A serious concern for those who have been approved for Social Security Disability benefits is medical coverage. Often, people lose their major medical coverage after they have been unable to work for an extended period of time. While COBRA (Consolidated Omnibus Budget Reconciliation Act of 1985) does allow many workers to continue their coverage, many cannot afford to pay the full insurance premiums.
If your Social Security Disability claim has been accepted, whether you receive SSDI or only SSI, you will qualify for Medicare after you have been eligible for Social Security Disability benefits for 24 months. You will be advised when your period of eligibility is approaching regarding how you should apply for Medicare.
All Social Security Disability beneficiaries are eligible for Part A (hospitalization) of Medicare and are required to enroll, even if you have other insurance coverage. Medicare Part A is provided at no cost for qualifying recipients. Failure to enroll in Medicare Part A when it is offered to you can result in you having to pay back Social Security Disability benefits, therefore making it necessary to sign up. In other words, while you are eligible to enroll in Medicare after 2 years, you are also required to.
If you do have other major medical coverage, Medicare will be your secondary insurer. Basically, this means that your primary insurance will pay what they would normally pay while Medicare covers any existing gaps in your coverage.
Medicare Plan B is also offered to Social Security Disability recipients. Medicare Part B covers doctor’s visits. If you accept part B, you will need to pay premiums based on your income level.
Those who have both Medicare Part A and Part B are eligible to participate in Medicare Part C, also known as Medicare Advantage Pans. There are a variety of Medicare Part C Advantage Plans available to those who receive Social Security Disability benefits. The plans are similar to other health insurance plans, offering pay for service, PPO, and managed care plans. They are typically sold by private-for-profit and non-profit insurance companies.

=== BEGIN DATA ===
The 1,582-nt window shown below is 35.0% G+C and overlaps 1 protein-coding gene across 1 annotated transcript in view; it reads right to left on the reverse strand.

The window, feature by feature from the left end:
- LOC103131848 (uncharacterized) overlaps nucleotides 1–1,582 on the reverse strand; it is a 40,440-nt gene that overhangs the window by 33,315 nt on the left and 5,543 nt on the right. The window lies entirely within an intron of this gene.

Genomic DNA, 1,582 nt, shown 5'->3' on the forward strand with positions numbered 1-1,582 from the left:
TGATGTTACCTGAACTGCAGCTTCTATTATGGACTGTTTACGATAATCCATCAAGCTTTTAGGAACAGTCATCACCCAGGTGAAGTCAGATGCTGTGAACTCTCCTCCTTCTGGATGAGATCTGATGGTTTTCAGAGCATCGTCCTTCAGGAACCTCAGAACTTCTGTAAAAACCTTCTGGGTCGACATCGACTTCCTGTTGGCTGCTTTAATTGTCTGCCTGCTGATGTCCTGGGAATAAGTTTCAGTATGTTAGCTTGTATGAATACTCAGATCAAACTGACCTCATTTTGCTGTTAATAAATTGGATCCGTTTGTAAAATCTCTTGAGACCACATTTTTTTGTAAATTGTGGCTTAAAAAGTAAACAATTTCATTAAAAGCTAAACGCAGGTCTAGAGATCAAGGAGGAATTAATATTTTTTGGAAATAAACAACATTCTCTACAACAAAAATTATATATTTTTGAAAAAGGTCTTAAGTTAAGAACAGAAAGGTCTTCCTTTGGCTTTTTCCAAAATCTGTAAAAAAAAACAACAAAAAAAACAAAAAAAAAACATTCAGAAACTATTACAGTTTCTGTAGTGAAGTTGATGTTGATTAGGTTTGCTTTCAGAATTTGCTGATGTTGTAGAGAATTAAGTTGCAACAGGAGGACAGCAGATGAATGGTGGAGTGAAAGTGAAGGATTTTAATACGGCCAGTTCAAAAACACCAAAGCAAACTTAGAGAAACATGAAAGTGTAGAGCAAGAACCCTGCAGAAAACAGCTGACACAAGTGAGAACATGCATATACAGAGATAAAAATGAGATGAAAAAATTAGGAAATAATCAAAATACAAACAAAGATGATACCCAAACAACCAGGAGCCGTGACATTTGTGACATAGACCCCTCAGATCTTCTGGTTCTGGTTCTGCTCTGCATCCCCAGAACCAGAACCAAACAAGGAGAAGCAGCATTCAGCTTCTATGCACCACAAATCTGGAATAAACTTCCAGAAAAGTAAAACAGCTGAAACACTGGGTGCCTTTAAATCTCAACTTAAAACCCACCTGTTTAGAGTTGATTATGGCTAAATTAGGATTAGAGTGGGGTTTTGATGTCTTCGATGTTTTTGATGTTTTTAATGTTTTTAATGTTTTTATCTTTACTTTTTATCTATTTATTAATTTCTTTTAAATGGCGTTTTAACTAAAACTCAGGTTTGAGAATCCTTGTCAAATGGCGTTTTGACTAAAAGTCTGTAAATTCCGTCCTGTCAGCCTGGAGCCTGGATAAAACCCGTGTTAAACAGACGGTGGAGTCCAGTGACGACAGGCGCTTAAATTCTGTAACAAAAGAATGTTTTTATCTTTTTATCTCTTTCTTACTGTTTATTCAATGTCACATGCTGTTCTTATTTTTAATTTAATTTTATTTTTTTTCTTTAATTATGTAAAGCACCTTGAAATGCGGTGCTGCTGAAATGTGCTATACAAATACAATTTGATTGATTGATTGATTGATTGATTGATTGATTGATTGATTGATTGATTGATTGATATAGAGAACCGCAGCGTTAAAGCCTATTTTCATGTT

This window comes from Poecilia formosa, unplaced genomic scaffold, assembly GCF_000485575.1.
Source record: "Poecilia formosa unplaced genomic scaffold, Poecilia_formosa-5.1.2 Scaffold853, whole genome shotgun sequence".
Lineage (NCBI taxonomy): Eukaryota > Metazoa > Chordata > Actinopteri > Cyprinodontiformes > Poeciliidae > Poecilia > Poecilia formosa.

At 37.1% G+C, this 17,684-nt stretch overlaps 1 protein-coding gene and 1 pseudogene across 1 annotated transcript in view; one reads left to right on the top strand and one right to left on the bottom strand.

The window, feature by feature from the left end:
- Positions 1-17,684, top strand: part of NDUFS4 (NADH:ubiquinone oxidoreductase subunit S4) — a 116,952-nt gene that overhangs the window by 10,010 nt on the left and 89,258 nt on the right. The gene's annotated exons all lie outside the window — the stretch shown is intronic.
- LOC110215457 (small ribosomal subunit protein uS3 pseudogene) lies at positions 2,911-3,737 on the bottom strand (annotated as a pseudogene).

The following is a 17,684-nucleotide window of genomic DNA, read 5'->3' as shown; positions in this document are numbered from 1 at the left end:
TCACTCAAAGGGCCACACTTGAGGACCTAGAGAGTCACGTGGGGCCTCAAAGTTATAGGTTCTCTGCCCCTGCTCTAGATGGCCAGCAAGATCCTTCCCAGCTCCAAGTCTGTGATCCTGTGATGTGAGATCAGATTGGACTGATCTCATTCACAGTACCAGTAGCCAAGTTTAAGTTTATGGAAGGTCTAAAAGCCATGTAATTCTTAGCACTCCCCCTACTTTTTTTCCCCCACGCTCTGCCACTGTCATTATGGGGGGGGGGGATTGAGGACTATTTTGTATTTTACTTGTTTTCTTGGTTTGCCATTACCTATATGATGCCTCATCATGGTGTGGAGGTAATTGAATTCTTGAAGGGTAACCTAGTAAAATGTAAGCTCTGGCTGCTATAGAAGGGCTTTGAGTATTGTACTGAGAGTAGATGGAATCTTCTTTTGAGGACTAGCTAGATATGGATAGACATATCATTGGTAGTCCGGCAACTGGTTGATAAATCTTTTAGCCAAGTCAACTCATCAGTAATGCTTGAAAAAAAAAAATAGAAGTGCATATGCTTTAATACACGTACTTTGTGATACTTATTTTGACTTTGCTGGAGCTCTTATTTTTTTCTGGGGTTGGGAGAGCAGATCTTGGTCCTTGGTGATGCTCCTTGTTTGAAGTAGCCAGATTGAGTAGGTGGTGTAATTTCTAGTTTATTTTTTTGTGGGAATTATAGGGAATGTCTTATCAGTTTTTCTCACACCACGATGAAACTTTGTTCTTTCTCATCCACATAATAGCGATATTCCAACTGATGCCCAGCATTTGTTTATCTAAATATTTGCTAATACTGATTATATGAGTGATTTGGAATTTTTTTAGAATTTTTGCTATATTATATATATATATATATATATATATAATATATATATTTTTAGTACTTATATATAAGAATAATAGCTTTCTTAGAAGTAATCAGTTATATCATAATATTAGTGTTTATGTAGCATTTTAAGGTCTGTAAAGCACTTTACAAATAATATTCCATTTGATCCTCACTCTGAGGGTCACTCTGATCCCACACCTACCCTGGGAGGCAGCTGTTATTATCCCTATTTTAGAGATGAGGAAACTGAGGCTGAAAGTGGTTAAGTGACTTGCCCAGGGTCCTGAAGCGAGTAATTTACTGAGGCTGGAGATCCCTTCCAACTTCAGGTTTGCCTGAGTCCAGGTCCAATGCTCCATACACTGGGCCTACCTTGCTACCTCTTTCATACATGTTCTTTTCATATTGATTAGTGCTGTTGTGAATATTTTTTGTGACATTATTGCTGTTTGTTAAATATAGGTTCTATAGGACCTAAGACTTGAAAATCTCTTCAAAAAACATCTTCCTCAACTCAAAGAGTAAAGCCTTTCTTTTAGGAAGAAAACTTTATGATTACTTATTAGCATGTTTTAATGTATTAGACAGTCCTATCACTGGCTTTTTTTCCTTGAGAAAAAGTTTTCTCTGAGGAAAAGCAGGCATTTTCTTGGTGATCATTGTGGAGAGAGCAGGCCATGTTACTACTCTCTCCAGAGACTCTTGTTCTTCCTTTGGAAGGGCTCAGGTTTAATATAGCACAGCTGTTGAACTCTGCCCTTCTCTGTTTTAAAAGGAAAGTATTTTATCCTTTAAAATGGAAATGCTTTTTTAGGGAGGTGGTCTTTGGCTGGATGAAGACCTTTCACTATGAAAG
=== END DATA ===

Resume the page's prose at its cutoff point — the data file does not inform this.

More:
You will also be eligible to enroll in Medicare Part D, which covers prescription drugs. If you opt for this coverage, you are better off enrolling in Part D when you first enroll in Medicare, as there is a penalty for joining later.
You should be aware that signing up for the optional Medicare coverages does sometimes include waiting periods for pre-existing conditions, just as other insurance programs often do. Also, you should know that through the COBRA program, you can continue your Medicare coverage even if you lose your SSD benefits or return to work.
If you have not been contacted regarding enrollment in Medicare after you have been eligible for Social Security Disability benefits for 24 months, contact your Social Security Administration for more information . Remember that the 24 months are counted from your date of eligibility, not the date that you actually started receiving Social Security Disability payments. This means that you need to be aware of the actual date that you applied for your Social Security Disability benefits as well as the date that your disability began.
Your eligibility for Medicare is not affected by whether you are collecting SSDI or only SSI. If you have been approved for any Social Security Disability benefits due to your disability, you will be eligible for Medicare after you have been on Social Security Disability for two years. Depending on your income level, you may have to pay premiums for Medicare Parts B, C, and D. The amount you will need to pay is income based.